Tue. May 21st, 2024

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Key Takeaways

  • Modern browsers have built-in features to manage memory usage of open tabs, minimizing performance impact.
  • Browser performance benchmarks show negligible differences with an increasing number of open tabs, as long as memory management features are enabled.
  • Disabling memory management features can affect performance, but the impact might be minimal.

There’s no denying that browser tabs are a divisive topic. Share a screenshot of your desktop with more than 10 tabs open, and you’ll undoubtedly get comments about it. But do all of those tabs actually do any harm to your browser’s performance? Let’s find out.

It feels like sound logic to assume that the more tabs that are open in your browser, the harder it has to work. Therefore, performance should be negatively affected if you constantly have dozens of tabs eating up resources. That’s not necessarily the case, though. Modern browsers have some cool tricks up their sleeves.

Testing Procedure

Running the Speedometer 3.0 test with a lot of tabs open.

In order to test the effectiveness of Chrome, Firefox, and Edge’s memory management, I’ll be using the Speedometer 3.0 browser benchmark. There are tons of variables at play in a test like this—mainly my computer’s specs and which websites I’m opening. To keep things as consistent as possible, I’ll be loading five different websites, running the Speedometer test, opening the same five tabs again, running the test, and repeating until I have 30 tabs open.

For reference, my PC is running Windows 11 and has 16GB of RAM, the Ryzen 5 3600 CPU, and 500GB of storage. I’ll be using the default settings for Chrome, Firefox, and Edge. The specific scores won’t be important in these test results—what will be important is consistency as more tabs are opened.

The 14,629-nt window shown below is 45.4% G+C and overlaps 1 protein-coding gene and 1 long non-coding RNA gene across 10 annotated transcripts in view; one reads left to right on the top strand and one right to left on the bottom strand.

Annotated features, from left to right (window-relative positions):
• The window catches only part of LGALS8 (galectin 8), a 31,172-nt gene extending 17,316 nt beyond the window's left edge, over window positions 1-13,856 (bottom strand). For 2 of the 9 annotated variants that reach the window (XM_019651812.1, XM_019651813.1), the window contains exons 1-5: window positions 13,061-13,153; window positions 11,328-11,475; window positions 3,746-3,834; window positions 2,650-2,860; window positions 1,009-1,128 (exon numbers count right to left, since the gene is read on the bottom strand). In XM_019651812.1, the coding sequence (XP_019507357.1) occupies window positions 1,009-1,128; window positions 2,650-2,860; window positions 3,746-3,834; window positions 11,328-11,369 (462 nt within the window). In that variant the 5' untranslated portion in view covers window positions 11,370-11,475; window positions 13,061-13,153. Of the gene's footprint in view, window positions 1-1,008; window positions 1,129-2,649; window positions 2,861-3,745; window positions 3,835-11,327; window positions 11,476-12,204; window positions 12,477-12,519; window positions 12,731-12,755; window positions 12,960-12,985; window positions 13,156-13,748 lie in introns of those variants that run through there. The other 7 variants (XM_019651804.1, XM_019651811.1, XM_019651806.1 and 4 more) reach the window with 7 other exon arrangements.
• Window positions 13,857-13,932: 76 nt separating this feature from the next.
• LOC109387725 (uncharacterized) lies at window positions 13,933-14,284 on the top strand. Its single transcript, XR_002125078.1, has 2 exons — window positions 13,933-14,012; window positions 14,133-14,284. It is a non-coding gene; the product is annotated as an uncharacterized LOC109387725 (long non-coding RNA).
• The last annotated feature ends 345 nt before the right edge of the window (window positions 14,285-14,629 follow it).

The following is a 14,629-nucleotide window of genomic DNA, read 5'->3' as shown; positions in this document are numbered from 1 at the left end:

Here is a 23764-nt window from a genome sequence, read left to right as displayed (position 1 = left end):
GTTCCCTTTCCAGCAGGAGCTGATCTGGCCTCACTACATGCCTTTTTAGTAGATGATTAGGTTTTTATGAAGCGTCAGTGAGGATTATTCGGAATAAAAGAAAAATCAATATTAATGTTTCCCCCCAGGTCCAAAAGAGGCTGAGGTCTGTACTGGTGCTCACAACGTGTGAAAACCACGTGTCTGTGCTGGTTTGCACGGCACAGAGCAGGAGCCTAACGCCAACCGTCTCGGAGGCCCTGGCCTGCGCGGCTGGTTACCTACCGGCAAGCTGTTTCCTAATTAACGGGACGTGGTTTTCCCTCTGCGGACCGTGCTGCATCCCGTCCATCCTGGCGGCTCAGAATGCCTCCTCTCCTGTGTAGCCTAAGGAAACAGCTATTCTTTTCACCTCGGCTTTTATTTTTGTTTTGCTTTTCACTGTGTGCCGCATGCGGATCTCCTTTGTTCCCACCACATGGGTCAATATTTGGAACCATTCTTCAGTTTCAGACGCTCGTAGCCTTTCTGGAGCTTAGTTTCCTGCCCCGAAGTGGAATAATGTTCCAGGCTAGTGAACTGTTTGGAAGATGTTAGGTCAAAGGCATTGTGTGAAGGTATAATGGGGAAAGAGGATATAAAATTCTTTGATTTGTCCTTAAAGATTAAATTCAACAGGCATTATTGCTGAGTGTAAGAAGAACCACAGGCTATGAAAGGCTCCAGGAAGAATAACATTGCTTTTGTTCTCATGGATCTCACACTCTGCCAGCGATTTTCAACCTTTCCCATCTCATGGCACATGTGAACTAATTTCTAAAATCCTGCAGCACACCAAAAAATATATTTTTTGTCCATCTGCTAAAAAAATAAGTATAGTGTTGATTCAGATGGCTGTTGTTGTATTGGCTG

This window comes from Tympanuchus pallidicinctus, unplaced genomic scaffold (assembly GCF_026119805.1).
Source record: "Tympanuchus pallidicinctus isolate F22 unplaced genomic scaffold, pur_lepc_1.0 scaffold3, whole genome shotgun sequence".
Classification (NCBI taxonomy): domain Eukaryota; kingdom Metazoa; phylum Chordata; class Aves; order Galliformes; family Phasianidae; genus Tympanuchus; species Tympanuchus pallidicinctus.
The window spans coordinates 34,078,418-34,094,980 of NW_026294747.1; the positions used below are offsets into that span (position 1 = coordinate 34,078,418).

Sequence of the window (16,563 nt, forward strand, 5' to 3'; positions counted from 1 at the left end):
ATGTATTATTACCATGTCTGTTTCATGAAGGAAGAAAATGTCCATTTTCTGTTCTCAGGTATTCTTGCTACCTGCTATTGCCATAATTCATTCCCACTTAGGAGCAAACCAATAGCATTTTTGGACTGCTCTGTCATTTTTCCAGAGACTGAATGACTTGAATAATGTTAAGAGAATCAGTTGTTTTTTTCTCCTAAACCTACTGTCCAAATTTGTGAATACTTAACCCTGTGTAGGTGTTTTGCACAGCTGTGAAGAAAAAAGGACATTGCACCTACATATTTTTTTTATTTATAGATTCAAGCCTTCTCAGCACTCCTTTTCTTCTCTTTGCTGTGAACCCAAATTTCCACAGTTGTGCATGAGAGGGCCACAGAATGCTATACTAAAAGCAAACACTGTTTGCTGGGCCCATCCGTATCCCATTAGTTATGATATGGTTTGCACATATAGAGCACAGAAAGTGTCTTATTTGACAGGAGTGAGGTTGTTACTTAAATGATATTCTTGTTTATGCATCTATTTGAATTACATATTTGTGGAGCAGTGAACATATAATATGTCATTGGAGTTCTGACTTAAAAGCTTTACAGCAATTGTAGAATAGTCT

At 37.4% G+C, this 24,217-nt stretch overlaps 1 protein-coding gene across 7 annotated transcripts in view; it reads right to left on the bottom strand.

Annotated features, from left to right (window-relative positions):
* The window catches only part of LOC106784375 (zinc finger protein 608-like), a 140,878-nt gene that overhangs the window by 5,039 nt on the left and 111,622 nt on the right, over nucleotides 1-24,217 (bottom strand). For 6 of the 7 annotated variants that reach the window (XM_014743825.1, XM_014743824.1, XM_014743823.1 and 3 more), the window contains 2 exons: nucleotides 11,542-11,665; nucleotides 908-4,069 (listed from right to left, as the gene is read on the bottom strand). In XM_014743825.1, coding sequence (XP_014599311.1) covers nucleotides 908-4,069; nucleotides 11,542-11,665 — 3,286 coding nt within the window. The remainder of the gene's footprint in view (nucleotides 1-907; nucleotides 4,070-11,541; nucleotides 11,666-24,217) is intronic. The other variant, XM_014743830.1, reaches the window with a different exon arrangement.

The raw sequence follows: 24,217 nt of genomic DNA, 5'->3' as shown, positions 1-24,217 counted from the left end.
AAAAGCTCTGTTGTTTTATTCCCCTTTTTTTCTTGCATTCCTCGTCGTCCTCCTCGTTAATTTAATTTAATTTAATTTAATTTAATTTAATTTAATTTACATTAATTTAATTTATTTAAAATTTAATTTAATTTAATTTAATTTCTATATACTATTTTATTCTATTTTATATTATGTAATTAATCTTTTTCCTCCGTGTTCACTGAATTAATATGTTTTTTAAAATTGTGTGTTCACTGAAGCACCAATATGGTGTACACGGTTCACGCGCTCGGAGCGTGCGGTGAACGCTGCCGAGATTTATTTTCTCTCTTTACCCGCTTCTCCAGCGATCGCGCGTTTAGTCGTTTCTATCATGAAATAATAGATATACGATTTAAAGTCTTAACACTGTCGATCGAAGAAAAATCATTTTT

The Results

Good news for the tab hoarders out there—all three browsers performed pretty consistently despite more and more tabs being opened. The chart below shows the Speedometer 3.0 scores for the increasing number of tabs open (starting with one tab as the baseline).

Browser Performance vs Tabs chart.

Microsoft Edge had the most variance between scores, but you’ll notice they didn’t get worse as more tabs were opened. Strangely, the two worst scores were on opposite ends of the spectrum—1 tab and 30 tabs. That tells me the tabs were having very little impact on the performance.

Firefox and Chrome performed more consistently, and again, the scores didn’t appear to show any connection to the number of tabs. Both browsers scored very similarly, with only one tab and 30 tabs open. All of these results—Edge included—indicate that I could have continued to open tabs, and the performance would have stayed steady.

However, what happens if I turn off the browser’s performance and memory-saving features? I turned off all of the options in Edge’s “Optimize Performance” settings and ran the test again with 30 tabs open. The score was only 10.9. That’s the lowest score I got for Edge, but it’s still not a massive difference.

Browsers Are Good at Managing Memory

Modern web browsers have features built-in to ensure that performance doesn’t take a hit when you have too many tabs open. As mentioned above, Chrome, Firefox, and Edge all have some sort of “Memory Saver” or “Optimize Performance” features that free up memory in the background. Some of these features can be toggled on or off, but a lot of it is built in to the core of the browser.

The concept is very similar to how the iPhone and Android devices manage memory. Contrary to what you may think, you don’t need to close background apps on your phone. If you haven’t used an app in a while, it will be put to sleep in the background. You don’t have to worry about it, and the same applies to browsers.

What can we take away from these unscientific tests? In reality, the number of tabs you have open is probably not making your browser perform worse (within reason). Even if you disable the user-facing controls for optimizing performance, there’s still enough baked in to manage tabs efficiently. Do you need to have dozens of tabs open constantly? Probably not. But is it making your browser slower? Also, probably not.

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By John P.

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